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Oracle offers $6.7 billion for BEA Systems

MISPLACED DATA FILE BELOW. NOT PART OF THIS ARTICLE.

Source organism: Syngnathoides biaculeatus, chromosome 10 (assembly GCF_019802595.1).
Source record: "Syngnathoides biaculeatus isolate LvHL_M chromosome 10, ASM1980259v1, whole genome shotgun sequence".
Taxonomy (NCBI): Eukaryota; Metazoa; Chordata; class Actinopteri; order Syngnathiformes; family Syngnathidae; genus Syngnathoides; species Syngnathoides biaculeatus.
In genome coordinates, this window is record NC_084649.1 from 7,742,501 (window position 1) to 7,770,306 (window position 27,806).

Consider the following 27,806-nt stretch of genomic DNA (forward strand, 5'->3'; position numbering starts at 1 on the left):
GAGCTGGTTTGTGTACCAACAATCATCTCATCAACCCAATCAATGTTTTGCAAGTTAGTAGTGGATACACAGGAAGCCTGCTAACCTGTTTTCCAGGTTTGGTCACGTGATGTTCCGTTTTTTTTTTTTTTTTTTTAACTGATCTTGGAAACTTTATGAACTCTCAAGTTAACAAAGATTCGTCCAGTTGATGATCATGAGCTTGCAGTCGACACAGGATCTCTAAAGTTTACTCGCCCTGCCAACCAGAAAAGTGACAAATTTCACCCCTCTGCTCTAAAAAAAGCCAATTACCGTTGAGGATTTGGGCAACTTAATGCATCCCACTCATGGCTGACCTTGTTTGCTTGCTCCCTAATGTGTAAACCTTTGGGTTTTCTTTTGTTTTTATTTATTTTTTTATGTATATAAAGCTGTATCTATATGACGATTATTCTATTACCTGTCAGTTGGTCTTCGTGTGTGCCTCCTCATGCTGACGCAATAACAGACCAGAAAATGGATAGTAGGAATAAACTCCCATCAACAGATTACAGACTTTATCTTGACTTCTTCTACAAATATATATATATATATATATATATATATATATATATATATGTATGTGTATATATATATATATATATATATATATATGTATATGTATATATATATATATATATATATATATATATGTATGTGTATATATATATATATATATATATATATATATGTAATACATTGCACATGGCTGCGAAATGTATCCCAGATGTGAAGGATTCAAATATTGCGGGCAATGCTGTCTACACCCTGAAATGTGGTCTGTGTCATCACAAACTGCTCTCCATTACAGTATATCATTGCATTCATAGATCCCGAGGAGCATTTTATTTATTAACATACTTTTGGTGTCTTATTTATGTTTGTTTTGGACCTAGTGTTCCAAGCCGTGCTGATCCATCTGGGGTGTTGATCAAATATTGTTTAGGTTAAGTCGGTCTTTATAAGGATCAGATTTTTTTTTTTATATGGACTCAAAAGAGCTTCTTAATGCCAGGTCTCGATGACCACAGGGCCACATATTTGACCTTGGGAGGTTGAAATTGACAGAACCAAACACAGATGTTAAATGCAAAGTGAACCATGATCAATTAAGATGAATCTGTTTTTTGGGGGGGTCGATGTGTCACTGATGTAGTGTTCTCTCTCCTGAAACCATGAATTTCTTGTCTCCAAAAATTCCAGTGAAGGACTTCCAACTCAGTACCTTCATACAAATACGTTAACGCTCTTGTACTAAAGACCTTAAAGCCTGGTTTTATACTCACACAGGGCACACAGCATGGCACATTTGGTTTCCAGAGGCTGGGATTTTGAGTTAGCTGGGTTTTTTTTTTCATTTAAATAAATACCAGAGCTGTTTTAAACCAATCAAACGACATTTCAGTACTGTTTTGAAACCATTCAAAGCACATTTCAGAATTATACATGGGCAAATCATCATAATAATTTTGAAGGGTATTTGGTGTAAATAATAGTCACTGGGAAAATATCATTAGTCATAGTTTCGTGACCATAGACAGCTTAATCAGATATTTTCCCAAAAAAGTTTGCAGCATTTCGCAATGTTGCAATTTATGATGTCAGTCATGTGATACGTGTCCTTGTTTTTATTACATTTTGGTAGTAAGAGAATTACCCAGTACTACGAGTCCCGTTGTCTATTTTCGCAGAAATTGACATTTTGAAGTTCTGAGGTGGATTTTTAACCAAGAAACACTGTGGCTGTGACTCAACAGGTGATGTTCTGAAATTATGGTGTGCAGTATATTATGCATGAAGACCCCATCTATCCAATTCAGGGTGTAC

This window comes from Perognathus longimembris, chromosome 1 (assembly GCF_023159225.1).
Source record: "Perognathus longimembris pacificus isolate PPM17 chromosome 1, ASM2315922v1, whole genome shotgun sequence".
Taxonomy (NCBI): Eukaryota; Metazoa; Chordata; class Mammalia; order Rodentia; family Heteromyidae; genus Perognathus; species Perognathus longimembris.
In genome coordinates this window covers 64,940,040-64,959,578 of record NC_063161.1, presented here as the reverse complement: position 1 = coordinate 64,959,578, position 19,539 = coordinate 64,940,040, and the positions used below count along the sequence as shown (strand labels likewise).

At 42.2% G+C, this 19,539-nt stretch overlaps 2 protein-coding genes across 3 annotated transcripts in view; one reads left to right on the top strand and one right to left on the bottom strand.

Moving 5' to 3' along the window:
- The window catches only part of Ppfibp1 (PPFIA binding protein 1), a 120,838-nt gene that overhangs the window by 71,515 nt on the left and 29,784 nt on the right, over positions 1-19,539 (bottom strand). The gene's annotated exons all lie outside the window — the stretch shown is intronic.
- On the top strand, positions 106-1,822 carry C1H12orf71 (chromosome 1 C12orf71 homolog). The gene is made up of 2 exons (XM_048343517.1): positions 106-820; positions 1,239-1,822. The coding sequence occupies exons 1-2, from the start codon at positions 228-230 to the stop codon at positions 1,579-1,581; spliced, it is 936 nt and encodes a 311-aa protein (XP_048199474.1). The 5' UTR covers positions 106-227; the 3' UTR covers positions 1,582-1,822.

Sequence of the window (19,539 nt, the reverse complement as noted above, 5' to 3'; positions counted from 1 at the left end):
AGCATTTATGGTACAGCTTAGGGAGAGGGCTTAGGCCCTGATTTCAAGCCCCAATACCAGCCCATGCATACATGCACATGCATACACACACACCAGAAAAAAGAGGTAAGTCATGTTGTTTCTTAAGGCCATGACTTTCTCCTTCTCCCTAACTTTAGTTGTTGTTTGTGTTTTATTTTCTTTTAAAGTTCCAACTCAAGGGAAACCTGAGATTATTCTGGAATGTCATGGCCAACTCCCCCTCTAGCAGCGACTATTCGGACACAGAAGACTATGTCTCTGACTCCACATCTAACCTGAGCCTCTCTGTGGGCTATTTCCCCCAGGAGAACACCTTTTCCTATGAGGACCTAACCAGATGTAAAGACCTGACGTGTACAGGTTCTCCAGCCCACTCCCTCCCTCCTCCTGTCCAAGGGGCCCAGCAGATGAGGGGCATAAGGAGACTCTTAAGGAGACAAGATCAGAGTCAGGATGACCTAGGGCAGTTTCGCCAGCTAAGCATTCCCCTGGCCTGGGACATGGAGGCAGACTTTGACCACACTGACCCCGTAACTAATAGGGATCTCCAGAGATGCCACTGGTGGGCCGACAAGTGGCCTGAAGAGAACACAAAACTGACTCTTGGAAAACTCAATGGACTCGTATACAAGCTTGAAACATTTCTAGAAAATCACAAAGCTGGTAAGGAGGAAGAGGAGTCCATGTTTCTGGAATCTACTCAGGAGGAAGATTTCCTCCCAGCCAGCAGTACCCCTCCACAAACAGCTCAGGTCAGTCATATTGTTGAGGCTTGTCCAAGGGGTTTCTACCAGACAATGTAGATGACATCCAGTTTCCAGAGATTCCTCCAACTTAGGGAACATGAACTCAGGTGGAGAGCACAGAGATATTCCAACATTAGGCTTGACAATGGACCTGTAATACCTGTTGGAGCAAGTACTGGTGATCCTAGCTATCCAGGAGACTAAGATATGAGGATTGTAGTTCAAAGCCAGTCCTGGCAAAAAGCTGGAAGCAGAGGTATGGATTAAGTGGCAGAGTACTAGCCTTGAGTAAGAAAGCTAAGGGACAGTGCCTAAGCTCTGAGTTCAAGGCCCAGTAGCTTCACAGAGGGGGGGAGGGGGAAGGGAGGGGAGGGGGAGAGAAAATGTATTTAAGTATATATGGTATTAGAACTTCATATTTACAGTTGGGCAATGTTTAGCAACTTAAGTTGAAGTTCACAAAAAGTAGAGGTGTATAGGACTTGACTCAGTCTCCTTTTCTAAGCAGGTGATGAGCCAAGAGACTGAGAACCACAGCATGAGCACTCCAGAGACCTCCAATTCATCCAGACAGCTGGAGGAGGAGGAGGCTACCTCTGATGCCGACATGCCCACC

first_img AD Quality Auto 360p 720p 1080p Top articles1/5READ MOREGame Center: Chargers at Kansas City Chiefs, Sunday, 10 a.m.“It is apparent to our board … that BEA is worth substantially more to Oracle, to others and, importantly, to our shareholders than the price indicated,” William Klein, BEA’s vice president of business planning and development, wrote in the rejection letter. In a response to BEA’s board, Oracle President Charles Phillips said he had contacted Klein to set up negotiations in hopes of sealing a deal by Monday. But BEA canceled a meeting scheduled for Friday morning, Phillips said, and then Klein told him BEA had little interest in pursuing discussions. “We are available to proceed immediately with a process that would lead to a friendly transaction,” Phillips wrote. He reaffirmed the $17-per-share offer, “provided that the BEA board and management team do not institute any measures which reduce the value of the company.” Industry analysts believe BEA might be able to escape Oracle’s clutches by finding a white knight. Activist investor Carl Icahn, who is using his 13.2percent stake in BEA to push for a sale, sent a letter Friday to BEA Chairman Alfred Chuang supporting the board’s decision to spurn Oracle’s offer. SAN FRANCISCO – Pouncing on a vulnerable rival, Oracle Corp. has offered $6.7billion to buy BEA Systems Inc. in its latest bid to trump SAP AG and IBM Corp. in an increasingly intense business software battle. Oracle unveiled its $17-per-share cash offer Friday, one day after BEA rejected it as inadequate, according to a letter BEA released a few hours after Oracle’s revelation catapulted its stock to a new 52-week high. BEA makes “middleware,” products that help software applications run more smoothly on top of databases, while Oracle makes business management and database software. Oracle’s bid represented a 25percent premium over BEA’s closing stock price Thursday. Icahn urged BEA either to put itself on the auction block or to negotiate an alternative deal at a “compelling” price. SAP, IBM and Hewlett-Packard Co. are considered the most probable candidates to vie for BEA. “There should be competition for this one,” predicted Forrester Research analyst Ray Wang. “IBM and HP need BEA a whole lot more than Oracle does.” SAP, IBM and HP all declined to comment on the speculation. BEA shares soared above Oracle’s bid Friday, reflecting investors’ expectations that other suitors will emerge or that Oracle will sweeten the pot. The stock rose $5.20, or 38percent, to finish Friday at $18.82 after reaching a new 52-week high of $18.94 earlier in the day. BEA’s cold shoulder seems unlikely to deter Oracle, whose opportunistic and acquisitive chief executive, Larry Ellison, has shown he doesn’t back off easily once he is on the takeover prowl. In 2003, Oracle launched a hostile bid for PeopleSoft Inc. and then spent the next 18 months overcoming its rival’s staunch resistance before completing the $11.1billion acquisition at $10.50 per share, 66percent above Oracle’s original offer. That deal began a shopping spree at Oracle designed to create a one-stop shop for business applications software and better position the company to surpass Germany-based SAP in the sales of software that automates a wide range of administrative tasks for businesses. Oracle has spent $25billion on 30 acquisitions in the past three years. In a Friday research note, Goldman Sachs analysts Sarah Friar and Derek Bingham said they believe Oracle can afford to pay more than $20 per share, or about $8billion, for BEA and still make money off the deal. Friedman, Billings, Ramsey & Co. analyst David Hilal predicted that Oracle will up the stakes, writing in a Friday research note that it’s unlikely the $17-per-share bid represents the company’s “best and final” offer. Redwood Shores-based Oracle has been stalking San Jose-based BEA for years, only to be rebuffed in its overtures. Now that Icahn is involved, Oracle “smells blood in the water,” said Bill Swanton, vice president of research for AMR Research. Icahn, a billionaire with a history of forcing poorly performing companies to sell or reorganize, disclosed his BEA stake a month ago. Founded in 1995, BEA is considered a valuable asset largely because it has about 15,000 customers who generate more than $600million in annual revenue for software maintenance and upgrades. BEA hasn’t been seeking a sale but appears to be backed into a corner. Besides facing pressure from the tenacious Icahn to sell, it has been dealing with an accounting mess tied to its mishandling of stock option grants. The problems have prevented BEA from meeting regulatory deadlines to file quarterly and annual financial reports and created uncertainty that contributed to a sharp decline in its stock price. In the backdrop to Oracle’s bid for BEA, Oracle and SAP at are loggerheads as they tussle for market share. After deriding Oracle’s acquisition strategy as misguided, SAP entered the takeover fray early this week to pay $7billion for Business Objects SA, a maker of software that helps companies analyze their internal data. That deal countered Oracle’s $3.3 billion purchase of Hyperion Solutions earlier this year. Cowen and Co.’s Peter Goldmacher is among the analysts who believe SAP won’t let Oracle devour BEA without a fight. “We believe that if SAP lets (BEA) get away, its weakening position in the software pantheon will accelerate as it is increasingly relegated to niche vendor status,” Goldmacher wrote in a Friday note.160Want local news?Sign up for the Localist and stay informed Something went wrong. Please try again.subscribeCongratulations! You’re all set!last_img

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